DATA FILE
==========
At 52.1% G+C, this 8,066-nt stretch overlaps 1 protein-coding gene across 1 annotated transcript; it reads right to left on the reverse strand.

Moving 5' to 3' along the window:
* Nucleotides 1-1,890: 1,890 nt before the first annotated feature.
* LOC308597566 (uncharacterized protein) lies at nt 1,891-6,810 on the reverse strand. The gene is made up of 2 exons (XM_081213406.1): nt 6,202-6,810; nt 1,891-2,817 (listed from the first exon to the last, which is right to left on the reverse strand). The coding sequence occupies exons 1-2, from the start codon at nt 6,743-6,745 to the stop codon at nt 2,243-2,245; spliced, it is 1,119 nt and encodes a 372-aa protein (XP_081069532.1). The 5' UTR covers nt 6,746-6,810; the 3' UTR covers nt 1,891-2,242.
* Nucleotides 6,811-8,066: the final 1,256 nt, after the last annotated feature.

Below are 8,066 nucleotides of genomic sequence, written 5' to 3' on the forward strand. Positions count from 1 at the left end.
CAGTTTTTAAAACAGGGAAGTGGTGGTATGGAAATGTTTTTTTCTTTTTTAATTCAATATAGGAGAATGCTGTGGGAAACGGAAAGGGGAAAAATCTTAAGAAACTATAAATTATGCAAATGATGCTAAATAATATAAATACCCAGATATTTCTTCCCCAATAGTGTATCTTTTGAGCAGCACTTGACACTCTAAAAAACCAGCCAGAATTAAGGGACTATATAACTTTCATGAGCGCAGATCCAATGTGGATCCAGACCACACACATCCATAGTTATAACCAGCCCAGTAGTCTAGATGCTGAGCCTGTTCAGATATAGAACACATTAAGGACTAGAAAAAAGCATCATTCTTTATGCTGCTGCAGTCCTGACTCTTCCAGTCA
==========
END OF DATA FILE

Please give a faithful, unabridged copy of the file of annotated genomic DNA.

At 52.1% G+C, this 8,066-nt stretch overlaps 1 protein-coding gene across 1 annotated transcript; it reads right to left on the reverse strand.

Moving 5' to 3' along the window:
* Nucleotides 1-1,890: 1,890 nt before the first annotated feature.
* LOC308597566 (uncharacterized protein) lies at nt 1,891-6,810 on the reverse strand. The gene is made up of 2 exons (XM_081213406.1): nt 6,202-6,810; nt 1,891-2,817 (listed from the first exon to the last, which is right to left on the reverse strand). The coding sequence occupies exons 1-2, from the start codon at nt 6,743-6,745 to the stop codon at nt 2,243-2,245; spliced, it is 1,119 nt and encodes a 372-aa protein (XP_081069532.1). The 5' UTR covers nt 6,746-6,810; the 3' UTR covers nt 1,891-2,242.
* Nucleotides 6,811-8,066: the final 1,256 nt, after the last annotated feature.

Below are 8,066 nucleotides of genomic sequence, written 5' to 3' on the forward strand. Positions count from 1 at the left end.
CAGTTTTTAAAACAGGGAAGTGGTGGTATGGAAATGTTTTTTTCTTTTTTAATTCAATATAGGAGAATGCTGTGGGAAACGGAAAGGGGAAAAATCTTAAGAAACTATAAATTATGCAAATGATGCTAAATAATATAAATACCCAGATATTTCTTCCCCAATAGTGTATCTTTTGAGCAGCACTTGACACTCTAAAAAACCAGCCAGAATTAAGGGACTATATAACTTTCATGAGCGCAGATCCAATGTGGATCCAGACCACACACATCCATAGTTATAACCAGCCCAGTAGTCTAGATGCTGAGCCTGTTCAGATATAGAACACATTAAGGACTAGAAAAAAGCATCATTCTTTATGCTGCTGCAGTCCTGACTCTTCCAGTCA